On October 19th, 2023, the Osceola County Education Association and the School District of Osceola County returned to the bargaining table to continue negotiations for the 2023-2024 school year. Both OCEA and SDOC reaffirmed our commitment to support education staff professionals in the workplace. The focus at this meeting was to address a Non-Discrimination Notice as contract language, a pay differential for ESPs in self-contained classrooms, employees in Tech I positions, and outsourcing positions.
OCEA proposed language for a Non-Discrimination Notice for ESPs to be added to the contract. While the district did not sign and agree at the table, the conversation was friendly, and OCEA believes this will be signed into agreement at the next meeting.
OCEA also proposed a pay differential for ESP serving in self-contained ESE classrooms in the amount of $2.00 per hour. Additionally, OCEA requested a $3.00 pay differential for individual ESPs who are serving as long term substitutes in ESE classrooms. By providing this differential the district would be ensuring that the most needed ESP positions will remain filled to meet the needs of the student population served in these classrooms. Prior to the state mandated wage increase to $15 an hour there was a pay differential. John Boyd on behalf of district management said prior to the 5% COLA bargained last year that the district had been working toward a plan to include this differential and perhaps that it could be included again for next year. President Janet Moody quickly responded, “This proposal was not brought to the table to wait until next year. The district has numerous ESP vacancies and is bleeding employees. This proposal is meant for immediate action.” The management bargaining team will return to the table in November with an answer from the school board members.
A heated topic of discussion was the ongoing delay in filling the approved Tech I positions. These positions were approved by the school board last May. The intent was to provide a ladder to improve pay for school techs who earn certifications and have remained committed to our district.The Tech I positions have high turnover due to the increasing demands when the district went to one-to-one devices.Since approving the position of a Tech Il, the district has failed to fill even one of these positions. There have been no advertisements and therefore no interviews for the promotion. President Janet Moody remained strong in the argument of the bargaining team when she said, “Just stop, It has been six months since these positions were approved; the time for excuses is over and the time for action is now. There is no reason the district should be continuing to “look for funds” to promote and give these individuals what they deserve.”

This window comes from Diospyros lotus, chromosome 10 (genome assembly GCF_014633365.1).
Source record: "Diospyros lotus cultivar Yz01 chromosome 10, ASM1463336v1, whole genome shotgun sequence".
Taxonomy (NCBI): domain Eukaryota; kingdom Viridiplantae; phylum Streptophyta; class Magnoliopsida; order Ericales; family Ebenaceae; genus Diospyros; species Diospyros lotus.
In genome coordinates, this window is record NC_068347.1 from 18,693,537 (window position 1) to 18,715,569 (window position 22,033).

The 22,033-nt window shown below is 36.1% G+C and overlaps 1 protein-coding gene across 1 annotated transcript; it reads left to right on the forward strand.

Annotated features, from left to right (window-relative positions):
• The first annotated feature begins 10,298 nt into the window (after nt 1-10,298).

The final topic of conversation was centered around the outsourcing of ESP positions. OCEA has been hearing rumors the district was already looking into the possibility of outsourcing many ESP and Teamster positions should the unions fail to reach the 60% density required by HB 256. While at a school visit this week, OCEA spoke with a nurse who has been brought in by an agency. This means the district is already outsourcing positions. The district says that currently only two positions in nursing are outsourced. OCEA will be bringing language to the table to stop outsourcing. Ultimately, no language will stop the outsourcing if the density for ESPs is not brought to the full 60%. It is easiest for the district to outsource clerical positions, data entry, nursing, and bookkeeping. The district will save money doing this because it eliminates the cost of benefits such as health insurance, sick leave, vacation, and retirement.
The current density is 27%. OCEA encourages all ESP to realize what is at risk because the contract has been the only reason the district has not moved to outsourcing sooner. Unions save jobs.